Out-There Enology

These lesser-known varieties are starting to make a name for themselves in Michigan
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Michigan is home to 45-plus varieties of wine grapes. Photo by Alongkon/Adobe Stock

Most of us are familiar with Michigan’s most commonly grown wine grapes — Riesling, Chardonnay, Pinot Gris, Pinot Noir, and Cabernet Franc among them. While these varieties take up the bulk of Michigan’s vineyard acreage, the state is home to many other grapes — 45-plus varieties, all told — many of which aren’t as well known but still deserve their time in the limelight.

Let’s explore three of these more obscure grapes.

Frontenac
We begin with a red cold-hardy hybrid grape named Frontenac. (There are also Frontenac Blanc and Frontenac Gris variations, but we’ll focus on the red wine.) More specifically, it’s a French-American hybrid that was created in 1978 by viticulturalists at the University of Minnesota and later introduced to the public in 1996. Frontenac is super hardy — it can survive temperatures as low as negative 35 degrees Fahrenheit.

Wine made from Frontenac may have flavors of red cherry and black currant. The wine can be dark red and dry, medium bodied, and low in tannins. This hardy grape is frequently made into a port-style dessert wine.

Pair Frontenac with duck or pork with a cherry sauce. The port style is delectable with dark chocolate.

Try it: Tanglewood Winery in Holland makes a sweeter-style red Frontenac.

Petite Pearl
Petite Pearl is another hybrid grape from Minnesota. This robust red grape with the easy-to-remember name is used for both stand-alone bottlings and blending. It can withstand temperatures of negative 32 degrees Fahrenheit, and it buds and blooms later than most varieties. This black-skinned grape was developed by the distinguished Minnesota viticulturist and author Tom Plocher and was released in 2010.

Wines made from Petite Pearl can be rosé or, as you may have guessed, red. The rosés can be aromatic with scents of watermelon and pomegranate. This lighter style of rosé can also have flavors of tart cherry and citrus. As with most rosés, pair it with charcuterie and lighter dishes.

Among other notes, red Petite Pearl may exhibit aromas of blueberry, plum, or cherry with hints of mint. Plentiful yet mild tannins finish with a pleasing richness. Comfort foods such as macaroni and cheese or a grilled cheese sandwich pair perfectly with this red wine.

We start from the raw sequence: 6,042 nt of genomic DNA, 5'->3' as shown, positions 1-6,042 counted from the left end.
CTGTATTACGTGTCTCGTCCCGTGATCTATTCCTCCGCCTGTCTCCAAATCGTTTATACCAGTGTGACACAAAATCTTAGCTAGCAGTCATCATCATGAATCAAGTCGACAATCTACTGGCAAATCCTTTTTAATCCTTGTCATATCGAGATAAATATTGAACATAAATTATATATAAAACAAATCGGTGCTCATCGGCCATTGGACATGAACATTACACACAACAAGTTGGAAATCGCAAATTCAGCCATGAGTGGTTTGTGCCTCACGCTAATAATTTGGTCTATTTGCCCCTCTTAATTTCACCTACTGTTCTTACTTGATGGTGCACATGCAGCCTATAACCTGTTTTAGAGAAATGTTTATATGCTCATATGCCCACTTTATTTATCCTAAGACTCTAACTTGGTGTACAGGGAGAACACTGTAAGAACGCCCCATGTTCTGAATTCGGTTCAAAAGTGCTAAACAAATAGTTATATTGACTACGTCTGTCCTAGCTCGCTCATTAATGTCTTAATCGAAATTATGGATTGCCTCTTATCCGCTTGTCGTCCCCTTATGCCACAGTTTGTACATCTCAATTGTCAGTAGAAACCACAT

Try it: Youngblood Vineyard in Macomb County produces both a 100% Petite Pearl rosé and a red blend of 75% Petite Pearl and 25% Marquette.

Schioppettino
Our tour of unusual grapes finishes with this ancient grape from Italy. Schioppettino is not only fun to say (skyoh-peh-TEE’-noh), but it’s fun to drink, too. The name comes from the Italian word scoppiettare, meaning “to crackle.” It’s also known as Ribolla Nera or, in Slovenia, as Pocalza.

This grape has a long history in northern Italy and neighboring Slovenia. It’s mentioned as far back as the 13th century in documents from Friuli-Venezia Giulia, which borders Slovenia. In the mid-1800s, phylloxera and powdery mildew inundated Italy, devastating the grapevines. Over the following decades, local viticulturists decided to replace Schioppettino vines with more famous and profitable varieties such as Merlot and Cabernet Sauvignon.

In the 1960s, there were fewer than 100 Schioppettino vines left in existence, scattered throughout eastern Friuli. In 1970, the legendary Italian winemaker Paolo Rapuzzi founded a winery dedicated to grapes native to Friuli. He found a few Schioppettino vines that were maintained for tradition, not for production of wine. Rapuzzi persevered and in 1977 released the first vintage of Ronchi di Cialla Schioppettino di Cialla, a red wine that is now the hallmark of that winery.

This dark-skinned grape makes deeply colored, aromatic wines with notes of clove, black currant, black cherry, and red berry. Its medium body and peppery palate make it a tasty stand-alone wine or a wonderful blending grape. Pair it with peppered steak or other slightly spicy dishes.

Try it: Mari Vineyards on the Old Mission Peninsula crafts a dynamic red blend named Ultima Thule that in some years uses Schioppettino, which Mari grows in an estate vineyard. Pair this hearty red — when it’s in stock! — with Italian cuisine. Parmigiano-Reggiano, mushroom risotto, or Italian sausage are all excellent choices!

Editor’s note: This article originally appeared in the 2023 Michigan Wine Country magazine.

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